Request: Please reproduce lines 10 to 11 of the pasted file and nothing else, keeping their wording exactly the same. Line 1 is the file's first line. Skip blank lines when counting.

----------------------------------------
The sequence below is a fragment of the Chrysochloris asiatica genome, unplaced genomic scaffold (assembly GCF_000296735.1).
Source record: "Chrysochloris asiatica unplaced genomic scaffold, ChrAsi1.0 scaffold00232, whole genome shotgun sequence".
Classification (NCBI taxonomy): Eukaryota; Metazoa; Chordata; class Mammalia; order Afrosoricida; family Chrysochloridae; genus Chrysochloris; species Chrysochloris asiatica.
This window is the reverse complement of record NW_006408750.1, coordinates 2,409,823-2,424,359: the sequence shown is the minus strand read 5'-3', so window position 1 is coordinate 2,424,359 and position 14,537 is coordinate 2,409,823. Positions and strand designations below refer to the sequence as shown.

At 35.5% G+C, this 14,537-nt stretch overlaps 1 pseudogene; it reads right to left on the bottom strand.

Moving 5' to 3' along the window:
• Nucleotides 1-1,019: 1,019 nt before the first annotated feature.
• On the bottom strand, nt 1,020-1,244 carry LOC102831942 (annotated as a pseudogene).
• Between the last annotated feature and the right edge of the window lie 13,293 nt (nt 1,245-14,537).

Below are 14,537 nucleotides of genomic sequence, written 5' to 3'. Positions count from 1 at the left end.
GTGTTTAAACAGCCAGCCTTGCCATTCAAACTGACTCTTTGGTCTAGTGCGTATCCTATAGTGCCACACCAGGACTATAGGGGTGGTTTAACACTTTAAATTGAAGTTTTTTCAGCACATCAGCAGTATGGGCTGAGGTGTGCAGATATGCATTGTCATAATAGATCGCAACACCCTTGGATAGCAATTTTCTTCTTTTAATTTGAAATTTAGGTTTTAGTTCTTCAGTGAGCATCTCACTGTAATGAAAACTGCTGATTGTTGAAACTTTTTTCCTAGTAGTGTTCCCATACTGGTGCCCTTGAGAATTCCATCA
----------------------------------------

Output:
Below are 14,537 nucleotides of genomic sequence, written 5' to 3'. Positions count from 1 at the left end.
GTGTTTAAACAGCCAGCCTTGCCATTCAAACTGACTCTTTGGTCTAGTGCGTATCCTATAGTGCCACACCAGGACTATAGGGGTGGTTTAACACTTTAAATTGAAGTTTTTTCAGCACATCAGCAGTATGGGCTGAGGTGTGCAGATATGCATTGTCATAATAGATCGCAACACCCTTGGATAGCAATTTTCTTCTTTTAATTTGAAATTTAGGTTTTAGTTCTTCAGTGAGCATCTCACTGTAATGAAAACTGCTGATTGTTGAAACTTTTTTCCTAGTAGTGTTCCCATACTGGTGCCCTTGAGAATTCCATCA